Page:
"Of course we shall; for he will come to steal the coronet between a quarter to twelve and midnight," said Guerchard.

"Never!" said the Duke. "You don't really believe that he'll have the cheek to attempt such a mad act?"

"Ah, you don't know this man, your Grace . . . his extraordinary mixture of coolness and audacity. It's the danger that attracts him. He throws himself into the fire, and he doesn't get burnt. For the last ten years I've been saying to myself, 'Here we are: this time I've got him! . . . At last I'm going to nab him.' But I've said that day after day," said Guerchard; and he paused.

"Well?" said the Duke.

"Well, the days pass; and I never nab him. Oh, he is thick, I tell you. . . . He's a joker, he is . . . a regular artist"—he ground his teeth—"The damned thief!"

The Duke looked at him, and said slowly, "Then you think that to-night Lupin——"

"You've followed the scent with me, your Grace," Guerchard interrupted quickly and vehemently. "We've picked up each clue together. You've almost seen this man at work. . . . You've understood him. Isn't a man like this, I ask you, capable of anything?"

"He is," said the Duke, with conviction.

"Well, then," said Guerchard.

"Perhaps you're right," said the Duke.

Guerchard turned to Dieusy and said, in a quieter voice, "And when the scavenger had picked up the cigarette, did he follow the motorist?"

"Yes, he followed him for about a hundred yards. He went down into Sureau Street, and turned westwards. Then a motor-car came along; he got into it, and went off."

"What kind of a motor-car?" said Guerchard.

"A big car, and dark red in colour," said Dieusy.

"The Limousine!" cried the Duke.

"That's all I've got so far, sir," said Dieusy.

"Well, off you go," said Guerchard. "Now that you've got started, you'll probably get something else before very long."

Dieusy saluted and went.

"Things are beginning to move," said Guerchard cheerfully. "First Victoire, and now this motor-van."

"They are indeed," said the Duke.

"After all, it ought not to be very difficult to trace that motor- van," said Guerchard, in a musing tone. "At any rate, its movements ought to be easy enough to follow up till about six. Then, of course, there would be a good many others about, delivering goods."

"You seem to have all the possible information you can want at your finger-ends," said the Duke, in an admiring tone.

"I suppose I know the life of Paris as well as anybody," said Guerchard.

They were silent for a while. Then Germaine's maid, Irma, came into the room and said:

"If you please, your Grace, Mademoiselle Kritchnoff would like to speak to you for a moment."

"Oh? Where is she?" said the Duke.

"She's in her room, your Grace."

"Oh, very well, I'll go up to her," said the Duke. "I can speak to her in the library."

He rose and was going towards the door when Guerchard stepped forward, barring his way, and said, "No, your Grace."

"No? Why?" said the Duke haughtily.

"I beg you will wait a minute or two till I've had a word with you," said Guerchard; and he drew a folded sheet of paper from his pocket and held it up.

The Duke looked at Guerchard's face, and he looked at the paper in his hand; then he said: "Oh, very well." And, turning to Irma, he added quietly, "Tell Mademoiselle Kritchnoff that I'm in the drawing-room."

"Yes, your Grace, in the drawing-room," said Irma; and she turned to go.

"Yes; and say that I shall be engaged for the next five minutes—the next five minutes, do you understand?" said the Duke.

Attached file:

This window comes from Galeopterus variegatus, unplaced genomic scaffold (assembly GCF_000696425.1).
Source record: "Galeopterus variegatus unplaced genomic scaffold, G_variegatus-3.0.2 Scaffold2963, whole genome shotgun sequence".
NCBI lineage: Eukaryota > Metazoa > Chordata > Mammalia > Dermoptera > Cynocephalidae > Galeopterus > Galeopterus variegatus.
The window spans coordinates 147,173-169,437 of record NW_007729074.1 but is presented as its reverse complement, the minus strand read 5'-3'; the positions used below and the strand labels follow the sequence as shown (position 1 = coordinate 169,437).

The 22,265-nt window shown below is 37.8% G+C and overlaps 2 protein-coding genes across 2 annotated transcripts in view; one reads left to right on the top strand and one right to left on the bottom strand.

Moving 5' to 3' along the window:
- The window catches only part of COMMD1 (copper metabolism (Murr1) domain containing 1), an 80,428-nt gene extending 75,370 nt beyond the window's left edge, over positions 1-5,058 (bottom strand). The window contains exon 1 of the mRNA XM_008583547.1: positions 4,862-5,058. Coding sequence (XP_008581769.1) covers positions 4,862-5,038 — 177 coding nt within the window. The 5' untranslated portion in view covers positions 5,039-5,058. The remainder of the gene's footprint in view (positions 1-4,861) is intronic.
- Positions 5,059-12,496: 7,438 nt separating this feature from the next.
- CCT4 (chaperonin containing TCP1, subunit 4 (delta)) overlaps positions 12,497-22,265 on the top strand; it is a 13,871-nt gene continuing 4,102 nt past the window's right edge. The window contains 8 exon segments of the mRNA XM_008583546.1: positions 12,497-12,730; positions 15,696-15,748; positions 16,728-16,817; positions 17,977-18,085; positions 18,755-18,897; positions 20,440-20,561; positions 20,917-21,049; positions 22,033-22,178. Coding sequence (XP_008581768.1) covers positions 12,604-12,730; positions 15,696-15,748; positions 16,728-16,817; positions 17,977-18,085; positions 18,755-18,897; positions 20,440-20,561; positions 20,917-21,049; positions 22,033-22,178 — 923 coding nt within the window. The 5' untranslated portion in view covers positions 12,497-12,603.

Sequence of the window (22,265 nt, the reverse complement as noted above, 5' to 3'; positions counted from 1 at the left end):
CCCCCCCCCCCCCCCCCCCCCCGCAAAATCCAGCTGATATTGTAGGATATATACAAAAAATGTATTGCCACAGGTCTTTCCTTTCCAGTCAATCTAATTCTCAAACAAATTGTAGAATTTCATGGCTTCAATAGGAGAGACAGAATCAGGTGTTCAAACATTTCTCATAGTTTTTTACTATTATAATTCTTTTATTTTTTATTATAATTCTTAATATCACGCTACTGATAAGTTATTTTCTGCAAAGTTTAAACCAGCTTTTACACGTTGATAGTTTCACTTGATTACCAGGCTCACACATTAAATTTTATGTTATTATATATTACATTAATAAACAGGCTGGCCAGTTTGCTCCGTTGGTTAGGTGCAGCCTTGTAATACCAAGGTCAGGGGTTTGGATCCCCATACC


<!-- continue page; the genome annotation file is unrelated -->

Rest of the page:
"Yes, your Grace," said Irma; and she went out of the door.

"Ask Mademoiselle Kritchnoff to put on her hat and cloak," said Guerchard.

"Yes, sir," said Irma; and she went.

The Duke turned sharply on Guerchard, and said: "Now, why on earth? . . . I don't understand."

"I got this from M. Formery," said Guerchard, holding up the paper.

"Well," said the Duke. "What is it?"

"It's a warrant, your Grace," said Guerchard.

"What! . . . A warrant! . . . Not for the arrest of Mademoiselle Kritchnoff?"

"Yes," said Guerchard.

"Oh, come, it's impossible," said the Duke. "You're never going to arrest that child?"

"I am, indeed," said Guerchard. "Her examination this afternoon was in the highest degree unsatisfactory. Her answers were embarrassed, contradictory, and in every way suspicious."

"And you've made up your mind to arrest her?" said the Duke slowly, knitting his brow in anxious thought.

"I have, indeed," said Guerchard. "And I'm going to do it now. The prison van ought to be waiting at the door." He looked at his watch. "She and Victoire can go together."

"So . . . you're going to arrest her . . . you're going to arrest her?" said the Duke thoughtfully: and he took a step or two up and down the room, still thinking hard.

"Well, you understand the position, don't you, your Grace?" said Guerchard, in a tone of apology. "Believe me that, personally, I've no animosity against Mademoiselle Kritchnoff. In fact, the child attracts me."

"Yes," said the Duke softly, in a musing tone. "She has the air of a child who has lost its way . . . lost its way in life. . . . And that poor little hiding-place she found . . . that rolled-up handkerchief . . . thrown down in the corner of the little room in the house next door . . . it was absolutely absurd."

"What! A handkerchief!" cried Guerchard, with an air of sudden, utter surprise.

"The child's clumsiness is positively pitiful," said the Duke.

"What was in the handkerchief? . . . The pearls of the pendant?" cried Guerchard.

"Yes: I supposed you knew all about it. Of course M. Formery left word for you," said the Duke, with an air of surprise at the ignorance of the detective.

"No: I've heard nothing about it," cried Guerchard.